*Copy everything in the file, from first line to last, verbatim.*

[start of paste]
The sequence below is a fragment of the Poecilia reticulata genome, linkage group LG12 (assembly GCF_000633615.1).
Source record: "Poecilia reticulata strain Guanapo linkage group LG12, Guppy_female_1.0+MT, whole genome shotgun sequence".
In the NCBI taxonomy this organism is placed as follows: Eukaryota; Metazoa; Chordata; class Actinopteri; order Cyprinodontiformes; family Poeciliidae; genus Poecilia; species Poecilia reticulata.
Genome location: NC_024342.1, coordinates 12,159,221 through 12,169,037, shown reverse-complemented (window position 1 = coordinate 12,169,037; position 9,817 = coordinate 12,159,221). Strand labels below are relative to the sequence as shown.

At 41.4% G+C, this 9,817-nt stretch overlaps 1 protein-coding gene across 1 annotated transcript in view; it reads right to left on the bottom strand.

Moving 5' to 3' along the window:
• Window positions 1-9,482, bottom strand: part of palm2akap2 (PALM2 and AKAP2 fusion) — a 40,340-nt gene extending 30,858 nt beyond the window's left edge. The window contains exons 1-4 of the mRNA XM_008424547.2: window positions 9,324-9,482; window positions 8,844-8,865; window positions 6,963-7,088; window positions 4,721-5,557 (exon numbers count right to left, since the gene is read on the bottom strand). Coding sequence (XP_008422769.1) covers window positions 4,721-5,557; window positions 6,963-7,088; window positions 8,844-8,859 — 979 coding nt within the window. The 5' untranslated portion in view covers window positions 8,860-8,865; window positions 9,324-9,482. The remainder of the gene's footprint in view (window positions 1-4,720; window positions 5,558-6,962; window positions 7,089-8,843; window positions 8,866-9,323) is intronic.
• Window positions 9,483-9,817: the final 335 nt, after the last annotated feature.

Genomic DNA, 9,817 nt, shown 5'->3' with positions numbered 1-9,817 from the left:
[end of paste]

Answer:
The sequence below is a fragment of the Poecilia reticulata genome, linkage group LG12 (assembly GCF_000633615.1).
Source record: "Poecilia reticulata strain Guanapo linkage group LG12, Guppy_female_1.0+MT, whole genome shotgun sequence".
In the NCBI taxonomy this organism is placed as follows: Eukaryota; Metazoa; Chordata; class Actinopteri; order Cyprinodontiformes; family Poeciliidae; genus Poecilia; species Poecilia reticulata.
Genome location: NC_024342.1, coordinates 12,159,221 through 12,169,037, shown reverse-complemented (window position 1 = coordinate 12,169,037; position 9,817 = coordinate 12,159,221). Strand labels below are relative to the sequence as shown.

At 41.4% G+C, this 9,817-nt stretch overlaps 1 protein-coding gene across 1 annotated transcript in view; it reads right to left on the bottom strand.

Moving 5' to 3' along the window:
• Window positions 1-9,482, bottom strand: part of palm2akap2 (PALM2 and AKAP2 fusion) — a 40,340-nt gene extending 30,858 nt beyond the window's left edge. The window contains exons 1-4 of the mRNA XM_008424547.2: window positions 9,324-9,482; window positions 8,844-8,865; window positions 6,963-7,088; window positions 4,721-5,557 (exon numbers count right to left, since the gene is read on the bottom strand). Coding sequence (XP_008422769.1) covers window positions 4,721-5,557; window positions 6,963-7,088; window positions 8,844-8,859 — 979 coding nt within the window. The 5' untranslated portion in view covers window positions 8,860-8,865; window positions 9,324-9,482. The remainder of the gene's footprint in view (window positions 1-4,720; window positions 5,558-6,962; window positions 7,089-8,843; window positions 8,866-9,323) is intronic.
• Window positions 9,483-9,817: the final 335 nt, after the last annotated feature.

Genomic DNA, 9,817 nt, shown 5'->3' with positions numbered 1-9,817 from the left: